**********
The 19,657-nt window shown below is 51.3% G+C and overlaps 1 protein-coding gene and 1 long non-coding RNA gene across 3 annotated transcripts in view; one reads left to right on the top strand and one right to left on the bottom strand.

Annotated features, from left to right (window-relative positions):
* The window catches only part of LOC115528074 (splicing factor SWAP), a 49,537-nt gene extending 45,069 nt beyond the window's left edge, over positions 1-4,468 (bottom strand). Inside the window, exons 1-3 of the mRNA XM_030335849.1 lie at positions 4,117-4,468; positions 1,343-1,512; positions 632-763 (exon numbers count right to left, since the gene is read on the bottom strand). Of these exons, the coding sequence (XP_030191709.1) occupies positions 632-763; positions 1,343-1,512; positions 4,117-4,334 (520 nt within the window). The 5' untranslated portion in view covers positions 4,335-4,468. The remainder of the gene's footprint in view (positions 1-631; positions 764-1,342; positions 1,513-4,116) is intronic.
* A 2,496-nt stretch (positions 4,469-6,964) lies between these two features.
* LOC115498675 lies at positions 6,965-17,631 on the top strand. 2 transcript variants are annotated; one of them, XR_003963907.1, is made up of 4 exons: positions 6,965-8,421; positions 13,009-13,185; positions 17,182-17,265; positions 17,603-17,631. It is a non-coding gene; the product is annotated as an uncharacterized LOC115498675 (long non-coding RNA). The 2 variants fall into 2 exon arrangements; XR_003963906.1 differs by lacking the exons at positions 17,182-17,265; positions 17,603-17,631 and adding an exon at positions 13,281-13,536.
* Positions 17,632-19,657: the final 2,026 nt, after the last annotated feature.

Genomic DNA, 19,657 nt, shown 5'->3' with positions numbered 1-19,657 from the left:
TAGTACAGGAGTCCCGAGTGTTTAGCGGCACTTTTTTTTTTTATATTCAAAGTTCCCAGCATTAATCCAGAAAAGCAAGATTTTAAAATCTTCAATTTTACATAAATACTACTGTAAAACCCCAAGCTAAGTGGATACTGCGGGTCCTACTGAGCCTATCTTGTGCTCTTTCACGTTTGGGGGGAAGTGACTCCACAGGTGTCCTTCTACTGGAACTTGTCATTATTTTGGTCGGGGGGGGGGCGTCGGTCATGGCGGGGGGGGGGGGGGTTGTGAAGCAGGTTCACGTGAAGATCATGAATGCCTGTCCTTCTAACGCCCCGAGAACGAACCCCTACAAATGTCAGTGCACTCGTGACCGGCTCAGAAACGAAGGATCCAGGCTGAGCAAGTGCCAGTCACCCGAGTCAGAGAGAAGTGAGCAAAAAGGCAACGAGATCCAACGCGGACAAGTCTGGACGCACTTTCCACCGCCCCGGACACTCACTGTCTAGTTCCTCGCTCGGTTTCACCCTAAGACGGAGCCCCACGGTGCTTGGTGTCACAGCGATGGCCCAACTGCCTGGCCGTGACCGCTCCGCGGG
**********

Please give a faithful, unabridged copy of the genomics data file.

The 19,657-nt window shown below is 51.3% G+C and overlaps 1 protein-coding gene and 1 long non-coding RNA gene across 3 annotated transcripts in view; one reads left to right on the top strand and one right to left on the bottom strand.

Annotated features, from left to right (window-relative positions):
* The window catches only part of LOC115528074 (splicing factor SWAP), a 49,537-nt gene extending 45,069 nt beyond the window's left edge, over positions 1-4,468 (bottom strand). Inside the window, exons 1-3 of the mRNA XM_030335849.1 lie at positions 4,117-4,468; positions 1,343-1,512; positions 632-763 (exon numbers count right to left, since the gene is read on the bottom strand). Of these exons, the coding sequence (XP_030191709.1) occupies positions 632-763; positions 1,343-1,512; positions 4,117-4,334 (520 nt within the window). The 5' untranslated portion in view covers positions 4,335-4,468. The remainder of the gene's footprint in view (positions 1-631; positions 764-1,342; positions 1,513-4,116) is intronic.
* A 2,496-nt stretch (positions 4,469-6,964) lies between these two features.
* LOC115498675 lies at positions 6,965-17,631 on the top strand. 2 transcript variants are annotated; one of them, XR_003963907.1, is made up of 4 exons: positions 6,965-8,421; positions 13,009-13,185; positions 17,182-17,265; positions 17,603-17,631. It is a non-coding gene; the product is annotated as an uncharacterized LOC115498675 (long non-coding RNA). The 2 variants fall into 2 exon arrangements; XR_003963906.1 differs by lacking the exons at positions 17,182-17,265; positions 17,603-17,631 and adding an exon at positions 13,281-13,536.
* Positions 17,632-19,657: the final 2,026 nt, after the last annotated feature.

Genomic DNA, 19,657 nt, shown 5'->3' with positions numbered 1-19,657 from the left:
TAGTACAGGAGTCCCGAGTGTTTAGCGGCACTTTTTTTTTTTATATTCAAAGTTCCCAGCATTAATCCAGAAAAGCAAGATTTTAAAATCTTCAATTTTACATAAATACTACTGTAAAACCCCAAGCTAAGTGGATACTGCGGGTCCTACTGAGCCTATCTTGTGCTCTTTCACGTTTGGGGGGAAGTGACTCCACAGGTGTCCTTCTACTGGAACTTGTCATTATTTTGGTCGGGGGGGGGGCGTCGGTCATGGCGGGGGGGGGGGGGGTTGTGAAGCAGGTTCACGTGAAGATCATGAATGCCTGTCCTTCTAACGCCCCGAGAACGAACCCCTACAAATGTCAGTGCACTCGTGACCGGCTCAGAAACGAAGGATCCAGGCTGAGCAAGTGCCAGTCACCCGAGTCAGAGAGAAGTGAGCAAAAAGGCAACGAGATCCAACGCGGACAAGTCTGGACGCACTTTCCACCGCCCCGGACACTCACTGTCTAGTTCCTCGCTCGGTTTCACCCTAAGACGGAGCCCCACGGTGCTTGGTGTCACAGCGATGGCCCAACTGCCTGGCCGTGACCGCTCCGCGGG